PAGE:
Butternut Squash with Walnuts and Vanilla

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Even though it’s 90 degrees here in Sacramento in mid October (are we having weird weather this year or what?) the pumpkins and butternut squash are out in numbers at the market. One of the things I love about winter squash is that you can buy one and then take your time to figure out what to do with it. They last for months as long as you keep them cool and dry. Here’s an easy side dish, perfect for Thanksgiving or any cool weather meal, using butternut squash. The vanilla makes you think you are about to eat something sweet, and in a way you are, as the squash has a natural sweetness, but this really is a savory dish. The combination of walnuts, thyme, ginger, vanilla, and squash may seem weird, but oddly it works.

You can either boil the cubed butternut squash with some bay leaves, or roast them until you get a little browning – in which case omit the bay leaves. Roasting will caramelize the squash a bit, giving a little more flavor, and the squash cubes will hold their shape better. Boiling the squash will yield softer squash and a little flavor from the bay leaves.

Butternut Squash with Walnuts and Vanilla Recipe

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  • Yield: Serves 4.

We're using butternut squash for this dish, but you could easily use kabocha squash instead, or any firm, easy-to-peel, winter squash. You can either boil or roast the squash, directions are given for both methods.

Ingredients

  • 1 butternut squash, about 2 pounds, peeled, seeds removed, flesh cut into 1-inch cubes (see how to cut and peel a butternut squash)
  • 3 bay leaves (if boiling the squash)
  • Salt
  • 1 heaping cup of walnuts (can substitute pecans or pine nuts)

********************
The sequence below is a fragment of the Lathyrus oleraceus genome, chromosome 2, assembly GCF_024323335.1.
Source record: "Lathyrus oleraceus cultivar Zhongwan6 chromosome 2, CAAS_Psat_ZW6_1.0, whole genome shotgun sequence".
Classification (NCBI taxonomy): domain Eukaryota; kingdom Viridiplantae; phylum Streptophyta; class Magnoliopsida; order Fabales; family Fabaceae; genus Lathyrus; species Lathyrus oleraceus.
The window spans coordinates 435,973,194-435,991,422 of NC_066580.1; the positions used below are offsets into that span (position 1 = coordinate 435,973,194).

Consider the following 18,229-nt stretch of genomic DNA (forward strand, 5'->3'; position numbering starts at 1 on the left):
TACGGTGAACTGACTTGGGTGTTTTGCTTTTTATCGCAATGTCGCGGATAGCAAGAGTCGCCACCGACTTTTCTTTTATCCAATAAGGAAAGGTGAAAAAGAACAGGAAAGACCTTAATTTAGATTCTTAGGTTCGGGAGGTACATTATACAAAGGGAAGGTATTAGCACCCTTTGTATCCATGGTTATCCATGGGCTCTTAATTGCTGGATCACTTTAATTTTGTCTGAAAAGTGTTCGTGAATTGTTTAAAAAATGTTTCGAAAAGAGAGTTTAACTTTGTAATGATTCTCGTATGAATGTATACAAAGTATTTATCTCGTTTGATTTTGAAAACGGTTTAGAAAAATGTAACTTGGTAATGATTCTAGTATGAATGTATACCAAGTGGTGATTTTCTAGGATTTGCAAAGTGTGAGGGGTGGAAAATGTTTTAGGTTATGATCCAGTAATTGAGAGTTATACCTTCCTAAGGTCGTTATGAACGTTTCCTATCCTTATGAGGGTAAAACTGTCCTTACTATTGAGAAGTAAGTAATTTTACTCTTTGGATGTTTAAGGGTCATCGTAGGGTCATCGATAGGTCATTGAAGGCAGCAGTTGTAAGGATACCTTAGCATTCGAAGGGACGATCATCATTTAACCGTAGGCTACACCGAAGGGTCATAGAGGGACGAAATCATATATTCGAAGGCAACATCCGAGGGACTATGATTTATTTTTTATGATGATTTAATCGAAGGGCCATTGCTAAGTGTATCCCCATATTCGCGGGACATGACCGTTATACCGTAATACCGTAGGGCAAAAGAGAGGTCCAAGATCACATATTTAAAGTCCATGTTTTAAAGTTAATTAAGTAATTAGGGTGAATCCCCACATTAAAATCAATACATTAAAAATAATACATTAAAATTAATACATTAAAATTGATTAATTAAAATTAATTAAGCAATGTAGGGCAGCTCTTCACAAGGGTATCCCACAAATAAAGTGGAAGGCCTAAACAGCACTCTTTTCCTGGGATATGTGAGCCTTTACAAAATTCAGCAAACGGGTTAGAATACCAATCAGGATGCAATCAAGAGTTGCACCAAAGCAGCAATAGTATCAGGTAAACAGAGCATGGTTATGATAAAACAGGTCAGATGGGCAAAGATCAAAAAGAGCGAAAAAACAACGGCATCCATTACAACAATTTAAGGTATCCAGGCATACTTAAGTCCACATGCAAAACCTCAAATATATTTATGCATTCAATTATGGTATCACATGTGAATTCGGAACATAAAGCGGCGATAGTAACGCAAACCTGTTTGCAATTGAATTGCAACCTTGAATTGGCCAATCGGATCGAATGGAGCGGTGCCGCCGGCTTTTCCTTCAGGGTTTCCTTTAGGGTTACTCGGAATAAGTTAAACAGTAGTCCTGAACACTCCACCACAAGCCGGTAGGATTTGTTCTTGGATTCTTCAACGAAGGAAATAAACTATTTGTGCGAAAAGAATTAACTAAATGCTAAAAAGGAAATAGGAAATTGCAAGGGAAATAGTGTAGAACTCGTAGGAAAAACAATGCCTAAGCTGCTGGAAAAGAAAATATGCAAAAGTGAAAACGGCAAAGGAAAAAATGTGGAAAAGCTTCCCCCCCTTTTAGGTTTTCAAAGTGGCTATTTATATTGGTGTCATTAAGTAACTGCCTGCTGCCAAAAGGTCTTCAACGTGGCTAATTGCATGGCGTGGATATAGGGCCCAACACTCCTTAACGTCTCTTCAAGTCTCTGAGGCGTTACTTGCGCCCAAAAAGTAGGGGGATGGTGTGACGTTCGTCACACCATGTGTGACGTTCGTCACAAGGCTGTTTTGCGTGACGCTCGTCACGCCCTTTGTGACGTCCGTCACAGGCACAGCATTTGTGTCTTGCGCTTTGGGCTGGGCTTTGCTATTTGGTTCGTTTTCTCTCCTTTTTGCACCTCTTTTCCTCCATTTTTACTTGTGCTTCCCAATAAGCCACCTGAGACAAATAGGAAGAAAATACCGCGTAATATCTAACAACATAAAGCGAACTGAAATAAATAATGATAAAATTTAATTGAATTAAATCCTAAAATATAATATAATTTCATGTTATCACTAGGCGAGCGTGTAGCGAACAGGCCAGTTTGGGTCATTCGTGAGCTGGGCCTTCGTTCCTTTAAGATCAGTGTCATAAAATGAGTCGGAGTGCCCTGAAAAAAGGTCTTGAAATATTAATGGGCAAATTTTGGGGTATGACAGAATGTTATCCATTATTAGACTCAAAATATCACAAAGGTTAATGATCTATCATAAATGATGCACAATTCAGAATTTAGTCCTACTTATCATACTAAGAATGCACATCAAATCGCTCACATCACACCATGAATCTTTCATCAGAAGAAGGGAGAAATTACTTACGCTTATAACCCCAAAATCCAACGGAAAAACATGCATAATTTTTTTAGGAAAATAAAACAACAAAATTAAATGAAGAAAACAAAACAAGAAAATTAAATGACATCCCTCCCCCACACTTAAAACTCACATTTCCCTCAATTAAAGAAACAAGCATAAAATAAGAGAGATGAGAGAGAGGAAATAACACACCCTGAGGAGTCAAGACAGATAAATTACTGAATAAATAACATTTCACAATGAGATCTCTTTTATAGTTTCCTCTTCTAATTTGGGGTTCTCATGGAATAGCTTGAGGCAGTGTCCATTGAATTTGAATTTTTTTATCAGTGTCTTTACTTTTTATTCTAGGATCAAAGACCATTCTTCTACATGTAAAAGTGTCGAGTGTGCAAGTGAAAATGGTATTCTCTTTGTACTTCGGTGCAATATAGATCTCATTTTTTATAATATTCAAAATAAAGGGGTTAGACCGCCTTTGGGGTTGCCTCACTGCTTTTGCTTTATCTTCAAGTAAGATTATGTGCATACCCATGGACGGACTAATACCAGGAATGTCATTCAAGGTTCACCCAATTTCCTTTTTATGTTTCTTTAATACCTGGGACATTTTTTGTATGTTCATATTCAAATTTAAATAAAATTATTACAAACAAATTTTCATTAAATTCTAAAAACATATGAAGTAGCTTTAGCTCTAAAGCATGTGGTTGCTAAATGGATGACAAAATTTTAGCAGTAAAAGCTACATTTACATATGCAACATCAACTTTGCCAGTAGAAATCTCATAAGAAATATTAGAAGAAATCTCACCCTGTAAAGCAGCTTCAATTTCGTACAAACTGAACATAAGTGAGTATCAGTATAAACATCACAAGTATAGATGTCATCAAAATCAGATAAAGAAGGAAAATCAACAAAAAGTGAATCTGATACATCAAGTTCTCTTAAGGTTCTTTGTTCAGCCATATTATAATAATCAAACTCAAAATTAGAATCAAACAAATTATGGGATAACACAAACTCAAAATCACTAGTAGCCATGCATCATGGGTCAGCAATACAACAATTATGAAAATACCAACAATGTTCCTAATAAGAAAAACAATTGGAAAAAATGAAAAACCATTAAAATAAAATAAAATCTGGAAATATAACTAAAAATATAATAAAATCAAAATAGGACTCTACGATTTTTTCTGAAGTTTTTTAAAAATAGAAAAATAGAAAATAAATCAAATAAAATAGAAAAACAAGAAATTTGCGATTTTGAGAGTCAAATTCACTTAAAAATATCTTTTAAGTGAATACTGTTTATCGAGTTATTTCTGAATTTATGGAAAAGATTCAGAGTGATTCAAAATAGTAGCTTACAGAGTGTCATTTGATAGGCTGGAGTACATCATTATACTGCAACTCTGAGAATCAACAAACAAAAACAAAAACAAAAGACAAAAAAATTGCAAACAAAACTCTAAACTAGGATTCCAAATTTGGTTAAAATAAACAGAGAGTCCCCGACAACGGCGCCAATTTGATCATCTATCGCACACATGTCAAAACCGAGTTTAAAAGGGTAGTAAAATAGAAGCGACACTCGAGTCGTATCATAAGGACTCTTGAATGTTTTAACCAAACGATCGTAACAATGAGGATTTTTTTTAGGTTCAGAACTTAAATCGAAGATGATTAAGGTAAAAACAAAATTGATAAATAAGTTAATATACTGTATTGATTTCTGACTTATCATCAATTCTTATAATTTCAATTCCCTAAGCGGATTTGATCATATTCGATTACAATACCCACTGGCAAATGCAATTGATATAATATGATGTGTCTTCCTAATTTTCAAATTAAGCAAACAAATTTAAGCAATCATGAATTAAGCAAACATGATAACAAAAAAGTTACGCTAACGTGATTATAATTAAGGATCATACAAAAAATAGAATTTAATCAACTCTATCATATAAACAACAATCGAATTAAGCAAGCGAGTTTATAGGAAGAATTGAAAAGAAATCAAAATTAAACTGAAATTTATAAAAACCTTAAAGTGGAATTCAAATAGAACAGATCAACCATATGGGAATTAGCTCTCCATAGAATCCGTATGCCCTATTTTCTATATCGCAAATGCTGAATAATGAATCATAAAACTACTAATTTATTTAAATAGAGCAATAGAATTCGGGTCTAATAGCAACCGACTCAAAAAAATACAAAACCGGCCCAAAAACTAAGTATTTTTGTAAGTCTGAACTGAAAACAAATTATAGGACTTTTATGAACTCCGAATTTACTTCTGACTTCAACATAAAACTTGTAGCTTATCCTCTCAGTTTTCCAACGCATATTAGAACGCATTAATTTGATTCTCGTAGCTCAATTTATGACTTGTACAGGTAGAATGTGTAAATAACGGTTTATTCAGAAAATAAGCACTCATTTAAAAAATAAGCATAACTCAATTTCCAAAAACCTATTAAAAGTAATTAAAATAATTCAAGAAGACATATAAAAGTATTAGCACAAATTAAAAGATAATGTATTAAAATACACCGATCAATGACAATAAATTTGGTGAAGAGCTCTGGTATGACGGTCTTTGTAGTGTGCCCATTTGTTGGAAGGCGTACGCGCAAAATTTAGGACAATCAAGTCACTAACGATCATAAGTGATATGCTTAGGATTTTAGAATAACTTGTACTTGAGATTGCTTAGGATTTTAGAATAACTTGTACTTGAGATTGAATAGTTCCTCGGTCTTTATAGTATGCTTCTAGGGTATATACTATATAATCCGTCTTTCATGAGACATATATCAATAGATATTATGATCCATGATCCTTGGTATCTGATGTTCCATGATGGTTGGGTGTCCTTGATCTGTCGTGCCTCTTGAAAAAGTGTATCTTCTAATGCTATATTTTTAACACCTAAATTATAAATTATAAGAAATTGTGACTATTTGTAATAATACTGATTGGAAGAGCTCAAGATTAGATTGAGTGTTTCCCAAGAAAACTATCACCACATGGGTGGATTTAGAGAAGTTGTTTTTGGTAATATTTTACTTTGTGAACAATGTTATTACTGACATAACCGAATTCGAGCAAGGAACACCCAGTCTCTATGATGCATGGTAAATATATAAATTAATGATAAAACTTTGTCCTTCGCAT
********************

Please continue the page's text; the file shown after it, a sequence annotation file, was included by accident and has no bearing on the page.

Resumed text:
• 2-3 Tbsp butter
  • 2 teaspoons grated ginger
  • 1-2 teaspoons vanilla extract
  • Lemon juice
  • 1/2 teaspoon dried thyme
  • Black pepper to taste

Method

1a If roasting Preheat oven to 400°F. Coat the cubed squash with a little vegetable oil and spread out onto a baking tray. Sprinkle with salt and roast until the cubes begin to brown, about 20 minutes. Remove from oven.

1b If boiling Put 4 cups of water into a medium-sized pot and add the bay leaves. Bring to a simmer. Add the squash to the pot. Boil, covered for 10 minutes. Drain.

2 Heat a large sauté pan over medium-high heat and toast the walnuts. Stir frequently or they will burn. Once they they start to brown, and you can smell the aroma of toasted walnuts, remove from heat.

3 Melt the butter in the pan with the walnuts over medium-high heat. Toss the walnuts to coat with butter, then add the squash. Toss them to coat with butter.

4 Add the grated ginger, vanilla extract, black pepper, a little salt and dried thyme and toss once more. Turn off the heat and squeeze some lemon juice over everything. Taste for salt and lemon and add more to taste. If you want this to be a bit more luxurious, mix in another tablespoon of butter or two before serving.

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Showing 4 of 23 Comments

  • RH

    I made this last night and it was okay. I used pumpkin seeds in place of most of the walnuts because it seemed like the thing to do, and I definitely recommend decreasing the quantity. I used 1/3 C and that was plenty.

    I did think this was missing something, but I’m not sure what. Next time I’ll try using orange zest, and orange juice in place of the lemon juice.

  • Alison

    Yes, Jess – but also best to pierce it once or twice before microwaving. It does indeed make it easier to peel. I just bought 2 organic butternuts so may try eating the skin too!

    A great Mexican place in Seattle serves a dish that uses butternut with manchego cheese. It’s delicious. I often use feta instead as the saltiness works splendidly with the sweetness of the squash.

  • Jess

    Making this for the second time tonight—this is a fast favorite around these parts. Wanted to note an interesting thing I heard recently (and will be trying tonight)—if you have a tough-to-peel squash, you can apparently stick it in the microwave for a couple of minutes to soften the skin and make it easier to peel, cut, etc. It shouldn’t stay in there long enough to really cook it–just enough to make it give a little.

  • Leisureguy

    Oh, one other difference: I never bother peeling butternut squash (or eggplant or carrots or most other vegetables): it’s a great flaming pain and, so far as I can see, totally unnecessary. The peel softens greatly in cooking and simply adds fiber.

  • Leisureguy

    Extremely delicious and interesting dish. I roasted the squash (why throw out water-soluble vitamins?) after tossing it with Lucini Fiery Chili Olive Oil. That spiciness, along with the black pepper, was an interesting counterpoint to the butternut sweetness (augmented by the vanilla flavor), the lemon’s acidity, and the ginger’s bite. Great combination.

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